int fmtmsg(long classification, const char label, int severity, const char text, const char action, const char tag);
fmtmsg can be used instead of the traditional printf interface to display messages to stderr. fmtmsg, in conjunction with gettxt, provides a simple interface for producing language-independent applications.
A formatted message consists of up to five standard components as defined below. The component, classification, is not part of the standard message displayed to the user, but rather defines the source of the message and directs the display of the formatted message.
An additional identifier, MM_NULLMC, indicates that no classification component is supplied for the message.
Other severity levels may be added by using the addseverity routine.
MSGVERB tells fmtmsg which message components it is to select when writing messages to stderr. The value of MSGVERB is a colon-separated list of optional keywords. MSGVERB can be set as follows:
MSGVERB=[keyword[:keyword[:. . .]]] export MSGVERB
Valid keywords are: label, severity, text, action, and tag. If MSGVERB contains a keyword for a component and the component's value is not the component's null value, fmtmsg includes that component in the message when writing the message to stderr. If MSGVERB does not include a keyword for a message component, that component is not included in the display of the message. The keywords may appear in any order. If MSGVERB is not defined, if its value is the null-string, if its value is not of the correct format, or if it contains keywords other than the valid ones listed above, fmtmsg selects all components.
The first time fmtmsg is called, it examines the MSGVERB environment variable to see which message components it is to select when generating a message to write to the standard error stream, stderr. The values accepted on the initial call are saved for future calls.
MSGVERB affects only which components are selected for display to the standard error stream. All message components are included in console messages.
SEV_LEVEL defines severity levels and associates print strings with them for use by fmtmsg. The standard severity levels shown below cannot be modified. Additional severity levels can also be defined, redefined, and removed using addseverity [see addseverity(3C)]. If the same severity level is defined by both SEV_LEVEL and addseverity, the definition by addseverity is controlling.
SEV_LEVEL can be set as follows:
SEV_LEVEL=[description[:description[:...]]] export SEV_LEVEL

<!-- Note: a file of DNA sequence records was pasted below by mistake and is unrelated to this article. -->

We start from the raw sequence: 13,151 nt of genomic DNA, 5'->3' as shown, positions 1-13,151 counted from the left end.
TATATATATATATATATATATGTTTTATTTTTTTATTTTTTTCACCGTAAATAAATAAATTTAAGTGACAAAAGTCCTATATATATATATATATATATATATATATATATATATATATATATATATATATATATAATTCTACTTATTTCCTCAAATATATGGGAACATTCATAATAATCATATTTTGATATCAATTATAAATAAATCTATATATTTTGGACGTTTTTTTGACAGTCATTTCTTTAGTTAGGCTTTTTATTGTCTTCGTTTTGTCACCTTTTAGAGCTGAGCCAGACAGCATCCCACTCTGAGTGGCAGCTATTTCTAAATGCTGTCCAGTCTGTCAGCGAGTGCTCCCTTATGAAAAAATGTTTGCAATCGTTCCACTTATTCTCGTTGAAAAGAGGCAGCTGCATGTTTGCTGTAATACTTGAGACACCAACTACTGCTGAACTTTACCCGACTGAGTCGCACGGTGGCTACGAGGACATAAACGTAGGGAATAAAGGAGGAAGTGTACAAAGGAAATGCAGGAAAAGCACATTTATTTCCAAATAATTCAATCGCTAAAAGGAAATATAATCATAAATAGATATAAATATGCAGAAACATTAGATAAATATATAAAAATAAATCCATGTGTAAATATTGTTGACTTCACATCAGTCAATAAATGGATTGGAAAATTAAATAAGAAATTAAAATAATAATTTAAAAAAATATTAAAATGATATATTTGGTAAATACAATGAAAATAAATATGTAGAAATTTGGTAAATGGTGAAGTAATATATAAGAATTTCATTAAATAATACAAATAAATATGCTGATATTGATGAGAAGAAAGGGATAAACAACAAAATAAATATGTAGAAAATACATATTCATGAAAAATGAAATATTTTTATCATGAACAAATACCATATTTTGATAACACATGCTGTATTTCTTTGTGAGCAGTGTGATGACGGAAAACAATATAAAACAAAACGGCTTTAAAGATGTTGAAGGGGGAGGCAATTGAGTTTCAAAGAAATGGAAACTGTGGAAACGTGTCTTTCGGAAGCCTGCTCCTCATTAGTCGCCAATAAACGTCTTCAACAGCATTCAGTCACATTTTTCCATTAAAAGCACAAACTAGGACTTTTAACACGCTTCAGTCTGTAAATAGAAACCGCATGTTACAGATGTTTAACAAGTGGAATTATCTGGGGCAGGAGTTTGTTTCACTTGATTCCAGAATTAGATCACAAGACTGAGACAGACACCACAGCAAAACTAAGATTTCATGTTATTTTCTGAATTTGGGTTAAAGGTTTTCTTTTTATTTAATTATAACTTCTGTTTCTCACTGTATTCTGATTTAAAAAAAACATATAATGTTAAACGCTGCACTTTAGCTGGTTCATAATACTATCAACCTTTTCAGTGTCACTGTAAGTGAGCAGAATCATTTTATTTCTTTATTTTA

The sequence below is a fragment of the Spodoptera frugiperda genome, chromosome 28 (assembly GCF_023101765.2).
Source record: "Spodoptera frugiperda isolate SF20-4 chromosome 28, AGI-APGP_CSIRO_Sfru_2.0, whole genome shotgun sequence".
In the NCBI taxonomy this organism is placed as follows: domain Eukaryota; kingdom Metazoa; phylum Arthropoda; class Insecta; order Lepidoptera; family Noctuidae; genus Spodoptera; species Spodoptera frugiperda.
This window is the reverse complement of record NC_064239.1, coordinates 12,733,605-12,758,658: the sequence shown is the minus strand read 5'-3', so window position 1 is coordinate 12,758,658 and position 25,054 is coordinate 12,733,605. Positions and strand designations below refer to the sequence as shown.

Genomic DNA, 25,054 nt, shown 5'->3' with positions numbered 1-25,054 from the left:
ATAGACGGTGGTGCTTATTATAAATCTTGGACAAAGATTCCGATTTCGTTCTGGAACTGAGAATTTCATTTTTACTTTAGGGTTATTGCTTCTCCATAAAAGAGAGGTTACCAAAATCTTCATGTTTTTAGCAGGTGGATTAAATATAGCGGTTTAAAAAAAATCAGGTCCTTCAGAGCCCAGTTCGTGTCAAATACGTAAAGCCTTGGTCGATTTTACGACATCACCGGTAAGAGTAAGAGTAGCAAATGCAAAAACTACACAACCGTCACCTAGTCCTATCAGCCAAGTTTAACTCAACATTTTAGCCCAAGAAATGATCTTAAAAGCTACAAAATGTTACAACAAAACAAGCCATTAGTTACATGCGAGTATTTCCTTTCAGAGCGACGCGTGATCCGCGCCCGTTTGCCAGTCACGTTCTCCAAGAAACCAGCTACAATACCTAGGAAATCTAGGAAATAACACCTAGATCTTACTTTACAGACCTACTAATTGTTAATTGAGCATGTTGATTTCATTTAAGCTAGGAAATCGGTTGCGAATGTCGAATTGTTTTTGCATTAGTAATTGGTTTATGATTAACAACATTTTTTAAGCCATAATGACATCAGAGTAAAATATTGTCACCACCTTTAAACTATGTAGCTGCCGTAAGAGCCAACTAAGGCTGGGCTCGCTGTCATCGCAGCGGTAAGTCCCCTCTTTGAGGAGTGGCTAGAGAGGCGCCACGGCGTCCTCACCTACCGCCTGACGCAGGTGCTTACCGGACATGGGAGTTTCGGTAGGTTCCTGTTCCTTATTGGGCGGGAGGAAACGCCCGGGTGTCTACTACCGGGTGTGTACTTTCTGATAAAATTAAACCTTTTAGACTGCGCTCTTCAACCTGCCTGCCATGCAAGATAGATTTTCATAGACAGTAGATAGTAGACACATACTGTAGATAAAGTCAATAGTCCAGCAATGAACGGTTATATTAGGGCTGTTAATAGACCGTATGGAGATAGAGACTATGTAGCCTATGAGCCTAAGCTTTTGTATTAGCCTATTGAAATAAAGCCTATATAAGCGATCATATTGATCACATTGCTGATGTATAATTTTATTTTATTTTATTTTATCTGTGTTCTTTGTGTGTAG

description is a comma-separated list containing three fields:
severity_keyword is a character string that is used as the keyword on the -s severity option to the fmtmsg command. (This field is not used by the fmtmsg function.)
level is a character string that evaluates to a positive integer (other than 0, 1, 2, 3, or 4, which are reserved for the standard severity levels). If the keyword severity_keyword is used, level is the severity value passed on to the fmtmsg function.
printstring is the character string used by fmtmsg in the standard message format whenever the severity value level is used.
If a description in the colon list is not a three-field comma list, or, if the second field of a comma list does not evaluate to a positive integer, that description in the colon list is ignored.
The first time fmtmsg is called, it examines the SEV_LEVEL environment variable, if defined, to see whether the environment expands the levels of severity beyond the five standard levels and those defined using addseverity. The values accepted on the initial call are saved for future calls.
The table below indicates the null values and identifiers for fmtmsg arguments.
Another means of systematically omitting a component is by omitting the component keyword(s) when defining the MSGVERB environment variable (see the ``Environment Variables'' section).
fmtmsg(MM_PRINT, "UX:cat", MM_ERROR, "invalid syntax", "refer to manual", "UX:cat:001")
produces a complete message in the standard message format:
UX:cat: ERROR: invalid syntax TO FIX: refer to manual UX:cat:001
When the environment variable MSGVERB is set as follows:
and the Example 1 is used, fmtmsg produces:
ERROR: invalid syntax TO FIX: refer to manual
the following call to fmtmsg:
fmtmsg(MM_UTIL | MM_PRINT, "UX:cat", 5, "invalid syntax", "refer to manual", "UX:cat:001")
UX:cat: NOTE: invalid syntax TO FIX: refer to manual UX:cat:001